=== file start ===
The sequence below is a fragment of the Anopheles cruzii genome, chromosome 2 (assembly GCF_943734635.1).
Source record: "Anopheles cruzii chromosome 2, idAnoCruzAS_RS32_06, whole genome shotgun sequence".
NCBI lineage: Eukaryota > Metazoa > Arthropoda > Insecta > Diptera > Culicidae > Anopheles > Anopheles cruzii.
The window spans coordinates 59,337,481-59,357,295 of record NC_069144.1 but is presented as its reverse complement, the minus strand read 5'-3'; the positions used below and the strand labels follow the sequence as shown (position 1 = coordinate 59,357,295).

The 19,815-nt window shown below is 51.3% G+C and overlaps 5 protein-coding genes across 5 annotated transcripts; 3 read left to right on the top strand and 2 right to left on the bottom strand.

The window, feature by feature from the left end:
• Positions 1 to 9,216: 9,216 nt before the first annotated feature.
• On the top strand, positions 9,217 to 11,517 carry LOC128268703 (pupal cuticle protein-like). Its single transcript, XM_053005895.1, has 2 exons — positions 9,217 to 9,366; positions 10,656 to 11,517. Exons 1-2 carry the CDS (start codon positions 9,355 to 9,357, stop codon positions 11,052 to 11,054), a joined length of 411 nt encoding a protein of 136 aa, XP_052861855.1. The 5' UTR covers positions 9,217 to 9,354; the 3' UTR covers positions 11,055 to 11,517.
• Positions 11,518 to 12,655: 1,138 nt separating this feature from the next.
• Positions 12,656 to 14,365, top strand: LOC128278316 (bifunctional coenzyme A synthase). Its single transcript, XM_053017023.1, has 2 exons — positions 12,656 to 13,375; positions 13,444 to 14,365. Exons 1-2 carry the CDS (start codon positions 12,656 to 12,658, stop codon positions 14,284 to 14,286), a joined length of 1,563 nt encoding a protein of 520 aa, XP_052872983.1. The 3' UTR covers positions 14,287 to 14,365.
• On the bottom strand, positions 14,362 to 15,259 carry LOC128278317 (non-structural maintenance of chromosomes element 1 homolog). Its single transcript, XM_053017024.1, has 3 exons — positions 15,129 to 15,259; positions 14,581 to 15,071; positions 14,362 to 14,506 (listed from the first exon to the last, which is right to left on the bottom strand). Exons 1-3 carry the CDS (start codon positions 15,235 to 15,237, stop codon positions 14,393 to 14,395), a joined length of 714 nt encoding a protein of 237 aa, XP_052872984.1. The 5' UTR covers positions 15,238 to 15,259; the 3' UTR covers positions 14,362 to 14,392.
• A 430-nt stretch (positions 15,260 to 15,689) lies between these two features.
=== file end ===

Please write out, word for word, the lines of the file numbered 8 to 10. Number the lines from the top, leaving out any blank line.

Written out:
• On the top strand, positions 9,217 to 11,517 carry LOC128268703 (pupal cuticle protein-like). Its single transcript, XM_053005895.1, has 2 exons — positions 9,217 to 9,366; positions 10,656 to 11,517. Exons 1-2 carry the CDS (start codon positions 9,355 to 9,357, stop codon positions 11,052 to 11,054), a joined length of 411 nt encoding a protein of 136 aa, XP_052861855.1. The 5' UTR covers positions 9,217 to 9,354; the 3' UTR covers positions 11,055 to 11,517.
• Positions 11,518 to 12,655: 1,138 nt separating this feature from the next.
• Positions 12,656 to 14,365, top strand: LOC128278316 (bifunctional coenzyme A synthase). Its single transcript, XM_053017023.1, has 2 exons — positions 12,656 to 13,375; positions 13,444 to 14,365. Exons 1-2 carry the CDS (start codon positions 12,656 to 12,658, stop codon positions 14,284 to 14,286), a joined length of 1,563 nt encoding a protein of 520 aa, XP_052872983.1. The 3' UTR covers positions 14,287 to 14,365.